The computer science discipline undoubtedly has enormous impacts on our day-to-day lives. Increasingly, key parts of our society are run by algorithms. This has created a range of notable scandals, for example, when machine learning systems fail to account for the diversity of the human population. This is why many individuals, inside and outside of computer science, argue for compulsory ethics modules in the computer science curriculum. This would be similar to compulsory ethics education that is commonly part of business and finance degrees. I thus argue this thinking is too simple, and fails to identify the actual root problems.
Arguing for or against more ethics should first consider what a usual computer science curriculum looks like. In my undergraduate degree in Aachen (Germany), this was a combination of theoretical (e.g. Alan Turing’s theories, P vs NP), applied (e.g. programming, algorithms, data structures), and technical (e.g. computer chips, networking technologies) computer science, as well as mathematics (e.g. analysis, linear algebra). The degrees at other institutions are similar, though might put a different emphasis on these four categories.
Coursework is usually delivered in the form of problem sheets and semester projects. While there exist some textbooks, most teaching is delivered through lectures and lecture notes. At the end of their degrees, many students additionally conduct a final project and a write-up.
All of these core modules have in common that they put much emphasis on technical problem solving, e.g. doing programming, conducting mathematical proofs, or building hardware prototypes. This is a natural focus because computer scientists will spend a great amount of their careers solving exactly those problems.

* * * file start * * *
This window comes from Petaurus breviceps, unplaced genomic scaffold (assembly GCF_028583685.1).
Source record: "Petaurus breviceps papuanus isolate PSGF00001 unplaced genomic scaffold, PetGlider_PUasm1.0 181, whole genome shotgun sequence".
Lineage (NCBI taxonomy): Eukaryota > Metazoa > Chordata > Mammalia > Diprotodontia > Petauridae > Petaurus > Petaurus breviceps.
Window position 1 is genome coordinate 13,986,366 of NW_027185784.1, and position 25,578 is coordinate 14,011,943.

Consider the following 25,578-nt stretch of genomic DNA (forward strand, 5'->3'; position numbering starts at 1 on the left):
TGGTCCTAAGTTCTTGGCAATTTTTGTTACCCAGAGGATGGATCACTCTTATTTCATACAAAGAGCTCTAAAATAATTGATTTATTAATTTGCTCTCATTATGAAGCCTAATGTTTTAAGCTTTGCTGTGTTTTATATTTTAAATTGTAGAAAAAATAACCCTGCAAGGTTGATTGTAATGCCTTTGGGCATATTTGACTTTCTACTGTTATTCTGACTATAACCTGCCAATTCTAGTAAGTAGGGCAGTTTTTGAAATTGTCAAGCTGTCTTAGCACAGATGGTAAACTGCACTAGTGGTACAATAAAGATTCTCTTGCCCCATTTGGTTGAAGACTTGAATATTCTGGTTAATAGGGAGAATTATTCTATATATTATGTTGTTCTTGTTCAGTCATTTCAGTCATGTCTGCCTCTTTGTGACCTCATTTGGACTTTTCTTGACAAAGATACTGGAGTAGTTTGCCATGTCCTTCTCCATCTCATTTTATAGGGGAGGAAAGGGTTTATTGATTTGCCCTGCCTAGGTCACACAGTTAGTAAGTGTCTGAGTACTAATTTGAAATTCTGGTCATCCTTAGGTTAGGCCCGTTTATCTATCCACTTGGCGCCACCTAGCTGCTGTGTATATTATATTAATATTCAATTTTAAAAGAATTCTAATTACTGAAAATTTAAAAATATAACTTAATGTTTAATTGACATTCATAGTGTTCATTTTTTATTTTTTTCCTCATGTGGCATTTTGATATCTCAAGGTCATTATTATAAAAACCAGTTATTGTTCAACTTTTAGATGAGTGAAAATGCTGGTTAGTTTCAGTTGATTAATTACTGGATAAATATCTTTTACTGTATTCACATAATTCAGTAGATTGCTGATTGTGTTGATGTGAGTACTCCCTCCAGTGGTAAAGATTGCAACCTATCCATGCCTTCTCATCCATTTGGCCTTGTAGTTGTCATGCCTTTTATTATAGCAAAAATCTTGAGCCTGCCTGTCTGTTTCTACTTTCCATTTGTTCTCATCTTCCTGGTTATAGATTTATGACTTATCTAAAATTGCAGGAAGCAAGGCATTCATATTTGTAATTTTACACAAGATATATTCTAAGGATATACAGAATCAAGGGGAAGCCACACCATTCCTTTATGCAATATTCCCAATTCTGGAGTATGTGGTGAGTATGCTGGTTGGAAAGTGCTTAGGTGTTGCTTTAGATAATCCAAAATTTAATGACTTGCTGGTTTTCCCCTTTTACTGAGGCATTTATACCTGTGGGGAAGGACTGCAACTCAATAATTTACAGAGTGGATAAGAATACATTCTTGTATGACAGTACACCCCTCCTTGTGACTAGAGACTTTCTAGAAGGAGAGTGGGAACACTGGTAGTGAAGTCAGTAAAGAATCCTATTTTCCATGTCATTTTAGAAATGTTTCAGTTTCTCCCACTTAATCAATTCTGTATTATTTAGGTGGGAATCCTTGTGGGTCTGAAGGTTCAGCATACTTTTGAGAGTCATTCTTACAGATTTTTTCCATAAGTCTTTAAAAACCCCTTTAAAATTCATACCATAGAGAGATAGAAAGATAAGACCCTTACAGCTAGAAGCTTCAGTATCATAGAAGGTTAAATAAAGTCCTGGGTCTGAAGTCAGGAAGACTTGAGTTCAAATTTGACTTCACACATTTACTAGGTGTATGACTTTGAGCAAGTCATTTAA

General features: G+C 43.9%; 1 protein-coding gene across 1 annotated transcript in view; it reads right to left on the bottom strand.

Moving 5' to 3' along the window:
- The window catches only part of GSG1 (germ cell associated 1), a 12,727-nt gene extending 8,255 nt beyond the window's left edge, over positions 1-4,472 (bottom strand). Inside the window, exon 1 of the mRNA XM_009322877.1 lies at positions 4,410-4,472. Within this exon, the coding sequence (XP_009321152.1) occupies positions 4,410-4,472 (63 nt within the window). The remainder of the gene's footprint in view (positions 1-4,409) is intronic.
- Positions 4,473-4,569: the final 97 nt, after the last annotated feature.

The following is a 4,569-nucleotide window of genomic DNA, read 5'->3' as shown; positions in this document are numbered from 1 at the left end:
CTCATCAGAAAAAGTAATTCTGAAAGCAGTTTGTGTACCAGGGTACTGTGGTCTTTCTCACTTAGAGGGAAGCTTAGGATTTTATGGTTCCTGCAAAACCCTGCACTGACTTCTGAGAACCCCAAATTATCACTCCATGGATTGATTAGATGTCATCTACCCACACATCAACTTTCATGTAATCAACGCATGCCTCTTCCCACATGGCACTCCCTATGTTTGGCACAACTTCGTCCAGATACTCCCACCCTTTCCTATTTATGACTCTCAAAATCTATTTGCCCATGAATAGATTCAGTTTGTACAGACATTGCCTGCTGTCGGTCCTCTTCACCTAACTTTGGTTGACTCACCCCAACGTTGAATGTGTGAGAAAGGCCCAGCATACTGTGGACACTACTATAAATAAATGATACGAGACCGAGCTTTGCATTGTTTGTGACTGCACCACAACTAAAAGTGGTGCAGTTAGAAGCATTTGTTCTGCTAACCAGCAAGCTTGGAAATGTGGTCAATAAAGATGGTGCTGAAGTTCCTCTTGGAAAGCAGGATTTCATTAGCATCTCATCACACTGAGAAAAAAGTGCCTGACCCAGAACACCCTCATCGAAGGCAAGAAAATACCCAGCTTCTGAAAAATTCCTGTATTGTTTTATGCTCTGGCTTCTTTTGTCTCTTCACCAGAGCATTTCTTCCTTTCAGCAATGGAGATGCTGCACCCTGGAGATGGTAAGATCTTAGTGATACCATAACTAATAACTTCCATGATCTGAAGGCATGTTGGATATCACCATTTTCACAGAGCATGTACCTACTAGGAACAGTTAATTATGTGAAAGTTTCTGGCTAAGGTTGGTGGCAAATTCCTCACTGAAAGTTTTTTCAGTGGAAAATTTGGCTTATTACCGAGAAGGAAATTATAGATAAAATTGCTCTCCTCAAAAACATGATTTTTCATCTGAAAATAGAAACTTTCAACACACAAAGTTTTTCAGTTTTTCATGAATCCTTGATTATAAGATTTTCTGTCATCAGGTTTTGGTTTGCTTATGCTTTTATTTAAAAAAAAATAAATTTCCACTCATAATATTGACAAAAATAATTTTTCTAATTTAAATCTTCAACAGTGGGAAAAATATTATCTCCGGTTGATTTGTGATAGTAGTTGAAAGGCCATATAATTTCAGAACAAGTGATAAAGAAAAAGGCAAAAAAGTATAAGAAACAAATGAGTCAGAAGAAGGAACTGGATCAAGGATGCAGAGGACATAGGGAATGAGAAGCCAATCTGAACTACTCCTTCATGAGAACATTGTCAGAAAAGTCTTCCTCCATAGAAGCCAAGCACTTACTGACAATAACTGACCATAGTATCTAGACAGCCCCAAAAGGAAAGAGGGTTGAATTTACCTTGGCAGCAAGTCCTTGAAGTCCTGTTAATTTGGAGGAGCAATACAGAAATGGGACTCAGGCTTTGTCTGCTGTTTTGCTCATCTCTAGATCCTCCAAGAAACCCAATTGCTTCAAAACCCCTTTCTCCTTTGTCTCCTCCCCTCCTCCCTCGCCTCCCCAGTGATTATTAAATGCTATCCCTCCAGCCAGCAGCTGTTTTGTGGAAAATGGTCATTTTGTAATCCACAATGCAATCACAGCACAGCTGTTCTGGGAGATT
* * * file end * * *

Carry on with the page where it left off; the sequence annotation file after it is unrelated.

At the same time, there is hardly any emphasis on the engagement with academic literature or the production of coherent arguments in the form of text. Yet, being able to critically read challenging literature and, in turn, drafting a response are key facets of the usual university education in most other degrees.
Surely, one can discuss adding one or two ethics modules to the computer science curriculum, but this misses the point. Many students lack the pre-requisites to engage with such courses fully in the first place, namely a thorough education on academic reading and writing. It thus seems unlikely that computer science students will attain these pre-requisites through such few courses. How do we then expect computer scientists to become responsible leaders in technology when we don’t teach them the tools to engage at an equal level to other university graduates?
This is not to say that computer scientists don’t care about ethical considerations. The ones that I’ve met throughout my 8-year education and work at computer science departments are some of the most well informed and political individuals that I’ve met. Many spend a great amount of time discussing with peers, and often online and across the world.